My parents were married for 20+ years and from there own circumstances decided to go there separate ways. It showed me at that point, that divorce is no simple matter for either side. But during this time, I came to appreciate my dad more at this point. My mom, has always been the person for me who helped me to understand my emotions, but from a males perspective, my dad wasn’t the very emotional showing type. He was the laugh, reminisce and relax type, but when it came to what was bothering him, he never allowed me to see that. Until I turned 18 and decided to live with my dad while I completed college. Had a lot of fun and probably grew up to fast as I lived only with my mom for a few years, but at this point, I wanted to be around my father.

When it came to living with my dad, other than because I missed being around him my last years of high school, I knew that this was a time that my dad needed me. When we would talk on the phone, hang with each other, my dad never wanted that time to end as if he thought his memory was slowly disappearing in my mind. Even though that could never occur, it was hard to convince him of that. In this time of us staying together, I looked for us to create new memories as much as possible. All between, I’m running back and forth from college, working 32 hours a week and occasionally working at the Georgia Dome.

One thing that me and my father definitely have in common is that both of us are night people. As he may get off the night shift, or if I came in from a long night, we most times had a little time to talk. During these situations, I came to see that my dad would open up more with me and tell me what bothered him, or we would have a laughs about our days. During this time we found out more about each other. me I came to understand that my dad actually dealt with emotional situations and sometimes everything isn’t going great, but he taught me you learn how to get through it, cope how you need to and learn to move on. Him on the other end got to see how much I truly love him no matter how outcomes change.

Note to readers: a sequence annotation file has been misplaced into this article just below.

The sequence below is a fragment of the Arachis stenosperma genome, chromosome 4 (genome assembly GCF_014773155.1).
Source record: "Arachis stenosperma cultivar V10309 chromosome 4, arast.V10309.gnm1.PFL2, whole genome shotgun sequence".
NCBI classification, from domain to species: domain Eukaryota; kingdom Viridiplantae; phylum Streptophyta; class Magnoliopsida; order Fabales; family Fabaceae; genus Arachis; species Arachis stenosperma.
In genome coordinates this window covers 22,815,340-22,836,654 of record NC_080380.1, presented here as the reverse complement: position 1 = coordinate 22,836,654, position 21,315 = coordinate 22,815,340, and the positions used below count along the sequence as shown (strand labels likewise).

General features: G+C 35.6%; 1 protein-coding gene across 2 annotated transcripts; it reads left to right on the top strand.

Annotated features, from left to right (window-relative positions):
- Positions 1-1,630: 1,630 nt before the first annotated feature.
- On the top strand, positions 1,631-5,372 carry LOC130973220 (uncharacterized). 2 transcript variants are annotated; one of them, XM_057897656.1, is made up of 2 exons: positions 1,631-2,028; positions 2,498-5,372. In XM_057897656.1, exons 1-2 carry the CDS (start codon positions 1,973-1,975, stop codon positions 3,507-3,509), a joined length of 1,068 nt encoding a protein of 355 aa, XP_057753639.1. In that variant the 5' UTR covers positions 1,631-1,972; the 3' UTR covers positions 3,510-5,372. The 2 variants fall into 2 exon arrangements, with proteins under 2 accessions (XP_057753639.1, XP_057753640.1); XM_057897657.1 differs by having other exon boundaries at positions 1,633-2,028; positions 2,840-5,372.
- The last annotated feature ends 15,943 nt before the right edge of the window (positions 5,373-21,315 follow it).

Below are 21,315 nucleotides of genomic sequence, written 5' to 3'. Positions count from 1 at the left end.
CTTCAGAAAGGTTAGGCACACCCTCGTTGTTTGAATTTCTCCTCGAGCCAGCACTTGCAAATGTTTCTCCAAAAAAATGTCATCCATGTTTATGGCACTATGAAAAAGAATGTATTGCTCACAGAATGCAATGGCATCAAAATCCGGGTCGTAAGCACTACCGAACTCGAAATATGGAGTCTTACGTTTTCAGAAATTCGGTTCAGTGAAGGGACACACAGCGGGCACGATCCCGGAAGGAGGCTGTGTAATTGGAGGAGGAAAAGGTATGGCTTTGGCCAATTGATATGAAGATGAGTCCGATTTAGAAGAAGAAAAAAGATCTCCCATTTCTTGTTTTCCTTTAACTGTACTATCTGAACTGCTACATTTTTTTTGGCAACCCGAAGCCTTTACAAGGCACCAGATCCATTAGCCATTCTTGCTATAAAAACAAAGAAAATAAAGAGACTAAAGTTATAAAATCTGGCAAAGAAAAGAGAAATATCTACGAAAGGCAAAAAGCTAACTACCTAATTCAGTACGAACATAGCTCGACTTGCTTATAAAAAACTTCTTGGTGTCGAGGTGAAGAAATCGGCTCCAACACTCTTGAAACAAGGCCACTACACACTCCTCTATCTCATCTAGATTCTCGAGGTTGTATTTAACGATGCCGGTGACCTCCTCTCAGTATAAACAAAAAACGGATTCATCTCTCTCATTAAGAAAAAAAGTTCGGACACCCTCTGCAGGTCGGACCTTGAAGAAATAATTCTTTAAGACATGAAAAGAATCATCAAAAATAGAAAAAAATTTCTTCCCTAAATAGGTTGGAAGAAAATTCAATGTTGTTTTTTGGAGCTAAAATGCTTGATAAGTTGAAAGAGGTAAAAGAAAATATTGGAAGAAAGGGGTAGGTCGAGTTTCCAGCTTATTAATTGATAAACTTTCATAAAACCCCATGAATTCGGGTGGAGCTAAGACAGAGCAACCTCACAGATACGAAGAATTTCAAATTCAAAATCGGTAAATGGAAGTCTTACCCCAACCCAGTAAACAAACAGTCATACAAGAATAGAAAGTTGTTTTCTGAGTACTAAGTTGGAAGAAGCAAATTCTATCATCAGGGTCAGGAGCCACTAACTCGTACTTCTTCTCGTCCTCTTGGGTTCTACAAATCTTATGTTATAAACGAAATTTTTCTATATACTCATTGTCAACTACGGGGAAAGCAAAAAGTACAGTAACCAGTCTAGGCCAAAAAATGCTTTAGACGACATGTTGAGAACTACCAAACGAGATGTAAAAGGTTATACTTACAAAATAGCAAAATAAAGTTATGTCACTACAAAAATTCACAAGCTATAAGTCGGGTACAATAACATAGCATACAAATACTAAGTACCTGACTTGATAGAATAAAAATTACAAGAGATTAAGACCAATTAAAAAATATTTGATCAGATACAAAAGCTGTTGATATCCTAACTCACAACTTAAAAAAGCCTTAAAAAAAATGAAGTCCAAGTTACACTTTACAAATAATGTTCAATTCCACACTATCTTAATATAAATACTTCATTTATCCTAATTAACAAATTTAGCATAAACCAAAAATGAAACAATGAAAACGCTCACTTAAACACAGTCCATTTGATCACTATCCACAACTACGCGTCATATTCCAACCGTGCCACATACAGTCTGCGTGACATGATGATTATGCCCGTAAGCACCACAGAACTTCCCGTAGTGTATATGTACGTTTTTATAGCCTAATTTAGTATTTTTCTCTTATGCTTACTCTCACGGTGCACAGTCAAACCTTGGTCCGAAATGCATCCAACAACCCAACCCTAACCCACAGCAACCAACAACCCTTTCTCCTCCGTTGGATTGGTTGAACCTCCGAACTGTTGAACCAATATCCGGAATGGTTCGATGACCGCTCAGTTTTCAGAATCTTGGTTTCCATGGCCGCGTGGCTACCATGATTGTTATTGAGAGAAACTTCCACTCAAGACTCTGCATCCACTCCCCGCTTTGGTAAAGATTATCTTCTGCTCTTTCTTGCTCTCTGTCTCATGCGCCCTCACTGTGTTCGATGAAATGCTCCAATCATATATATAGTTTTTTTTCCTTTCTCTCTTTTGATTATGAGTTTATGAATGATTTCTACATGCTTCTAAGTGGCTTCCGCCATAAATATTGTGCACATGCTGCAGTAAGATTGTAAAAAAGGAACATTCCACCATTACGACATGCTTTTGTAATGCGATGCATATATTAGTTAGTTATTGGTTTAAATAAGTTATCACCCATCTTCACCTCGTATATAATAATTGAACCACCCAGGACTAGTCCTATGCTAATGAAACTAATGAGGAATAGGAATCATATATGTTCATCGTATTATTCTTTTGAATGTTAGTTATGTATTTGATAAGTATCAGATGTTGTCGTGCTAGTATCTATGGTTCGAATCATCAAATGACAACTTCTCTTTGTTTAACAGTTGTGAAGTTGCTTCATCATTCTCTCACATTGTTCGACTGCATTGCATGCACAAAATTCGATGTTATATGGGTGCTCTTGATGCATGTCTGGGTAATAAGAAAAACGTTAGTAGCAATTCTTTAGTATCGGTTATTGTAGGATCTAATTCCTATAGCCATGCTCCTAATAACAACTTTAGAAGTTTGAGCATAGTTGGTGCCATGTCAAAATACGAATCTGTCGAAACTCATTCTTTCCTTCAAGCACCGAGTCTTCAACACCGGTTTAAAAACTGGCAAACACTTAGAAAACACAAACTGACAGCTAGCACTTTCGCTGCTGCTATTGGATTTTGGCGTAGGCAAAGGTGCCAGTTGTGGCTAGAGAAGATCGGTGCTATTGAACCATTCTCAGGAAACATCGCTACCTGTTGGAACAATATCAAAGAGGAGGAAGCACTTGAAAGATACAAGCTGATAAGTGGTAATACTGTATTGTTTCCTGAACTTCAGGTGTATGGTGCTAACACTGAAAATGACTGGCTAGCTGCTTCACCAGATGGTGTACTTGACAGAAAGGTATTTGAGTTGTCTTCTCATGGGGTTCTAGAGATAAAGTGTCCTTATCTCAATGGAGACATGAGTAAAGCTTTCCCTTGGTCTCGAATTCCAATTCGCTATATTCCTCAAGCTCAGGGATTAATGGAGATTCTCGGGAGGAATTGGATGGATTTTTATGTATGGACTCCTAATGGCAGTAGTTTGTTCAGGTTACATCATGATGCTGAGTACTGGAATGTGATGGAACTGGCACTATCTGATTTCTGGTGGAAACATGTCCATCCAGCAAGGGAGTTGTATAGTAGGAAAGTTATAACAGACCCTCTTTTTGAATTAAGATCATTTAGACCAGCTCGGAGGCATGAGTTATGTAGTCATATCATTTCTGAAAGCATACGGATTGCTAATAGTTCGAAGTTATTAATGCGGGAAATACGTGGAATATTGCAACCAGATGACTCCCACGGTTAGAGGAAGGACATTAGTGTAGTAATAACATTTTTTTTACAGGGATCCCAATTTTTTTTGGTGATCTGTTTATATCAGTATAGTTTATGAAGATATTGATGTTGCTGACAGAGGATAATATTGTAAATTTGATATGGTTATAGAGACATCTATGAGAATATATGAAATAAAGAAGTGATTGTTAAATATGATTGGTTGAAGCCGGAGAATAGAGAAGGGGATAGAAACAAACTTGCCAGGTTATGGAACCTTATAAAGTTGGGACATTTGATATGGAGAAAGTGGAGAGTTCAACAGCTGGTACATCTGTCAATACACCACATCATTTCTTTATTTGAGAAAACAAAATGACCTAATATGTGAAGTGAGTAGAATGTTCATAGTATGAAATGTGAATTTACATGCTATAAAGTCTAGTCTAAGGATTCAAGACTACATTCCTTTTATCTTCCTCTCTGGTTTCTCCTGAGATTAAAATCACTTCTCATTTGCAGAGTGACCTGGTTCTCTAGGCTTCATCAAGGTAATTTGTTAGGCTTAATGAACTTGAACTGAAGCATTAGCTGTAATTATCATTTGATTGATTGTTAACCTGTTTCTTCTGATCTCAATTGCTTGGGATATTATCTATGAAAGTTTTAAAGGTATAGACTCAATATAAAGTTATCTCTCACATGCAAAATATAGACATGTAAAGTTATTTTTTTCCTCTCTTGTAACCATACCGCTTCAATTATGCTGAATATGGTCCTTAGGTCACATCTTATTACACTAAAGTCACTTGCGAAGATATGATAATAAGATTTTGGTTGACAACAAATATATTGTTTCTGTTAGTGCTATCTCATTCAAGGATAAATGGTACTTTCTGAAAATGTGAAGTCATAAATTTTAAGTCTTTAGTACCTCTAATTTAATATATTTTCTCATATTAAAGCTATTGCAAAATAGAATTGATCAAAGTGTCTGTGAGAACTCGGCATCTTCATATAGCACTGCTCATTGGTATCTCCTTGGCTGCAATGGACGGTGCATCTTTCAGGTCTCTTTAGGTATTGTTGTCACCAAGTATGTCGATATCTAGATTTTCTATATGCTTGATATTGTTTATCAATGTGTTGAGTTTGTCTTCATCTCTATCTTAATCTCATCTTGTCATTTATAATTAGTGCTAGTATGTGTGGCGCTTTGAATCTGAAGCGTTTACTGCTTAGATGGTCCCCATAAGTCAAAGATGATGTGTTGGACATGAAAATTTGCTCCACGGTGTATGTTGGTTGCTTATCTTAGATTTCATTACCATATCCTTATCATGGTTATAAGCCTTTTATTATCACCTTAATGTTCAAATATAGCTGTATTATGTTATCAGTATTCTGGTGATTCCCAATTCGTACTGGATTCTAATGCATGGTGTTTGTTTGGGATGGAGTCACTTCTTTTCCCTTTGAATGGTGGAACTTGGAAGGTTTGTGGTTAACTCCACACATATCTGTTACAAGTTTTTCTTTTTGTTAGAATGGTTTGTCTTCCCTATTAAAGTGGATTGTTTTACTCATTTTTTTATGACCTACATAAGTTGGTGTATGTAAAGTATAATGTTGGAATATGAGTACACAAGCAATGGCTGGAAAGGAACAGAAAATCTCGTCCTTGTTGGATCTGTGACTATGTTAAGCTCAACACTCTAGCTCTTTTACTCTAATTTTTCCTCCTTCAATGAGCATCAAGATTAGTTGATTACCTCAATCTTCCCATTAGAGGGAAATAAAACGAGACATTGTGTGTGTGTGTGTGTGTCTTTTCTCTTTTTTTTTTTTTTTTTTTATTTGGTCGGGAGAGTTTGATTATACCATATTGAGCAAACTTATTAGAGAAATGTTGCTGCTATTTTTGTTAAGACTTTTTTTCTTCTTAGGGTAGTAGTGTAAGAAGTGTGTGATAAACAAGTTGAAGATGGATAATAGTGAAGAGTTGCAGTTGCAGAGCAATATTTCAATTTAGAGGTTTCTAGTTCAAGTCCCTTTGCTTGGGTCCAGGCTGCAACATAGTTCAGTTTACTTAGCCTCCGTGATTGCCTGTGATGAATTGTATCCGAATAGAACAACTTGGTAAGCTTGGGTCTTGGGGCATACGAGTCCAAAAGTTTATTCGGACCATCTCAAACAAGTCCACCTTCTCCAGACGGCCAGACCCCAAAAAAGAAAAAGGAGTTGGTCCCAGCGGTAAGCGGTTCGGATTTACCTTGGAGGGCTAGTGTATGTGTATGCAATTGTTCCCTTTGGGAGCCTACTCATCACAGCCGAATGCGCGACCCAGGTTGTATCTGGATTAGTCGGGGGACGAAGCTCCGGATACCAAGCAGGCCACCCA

During this time, he taught me that black men go through pain. Many people I know who were raised and know there fathers will probably say they have never seen their dad in pain, hurt, etc. and if they can, I bet you they can probably count on 1 hand how many times. Same here, but the most beautiful part of it all is that this black father that I seen as a superhero my entire life was actually a human being that knew he had to be a super father to make sure I was taken care of.

I always tell people, I don’t truly care how much money I have when I have kids. I just want to make sure I can always make time for them. My dad made sure to show me that it didn’t matter what was going on, he always had time for me. So this man who loves to say, “that’s my son” even on things I accomplish that I feel is mediocre, or any time someone ask if I’m a jr. and we have to give a 10 minute story on how I’m not (simply, we have different middle names), I can happily say, I love my dad.

Officially launching SirenityToday.com today. I made today the official launch date as today is my dad’s birthday. To top that off, it’s the day he officially retires from working almost 50+ years in the restaurant industry. So Happy 62nd Birthday Dad and hopefully many many more years to come.

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Written by Sirenity Today

Our main focus is to be able to change the perception of black men in the world as well as create a community of black men who are willing and wanting to be leaders for the future. We look to do this by focusing on the problems we never discuss that pertains to the mental health of black boys and men. Nothing can change, if we don't change our mindsets.

One comment

  1. To raise a great black man you got to be a great black father in your son life ,no if and or but we are the protectors and we got to get it back.I love my son more than life it self.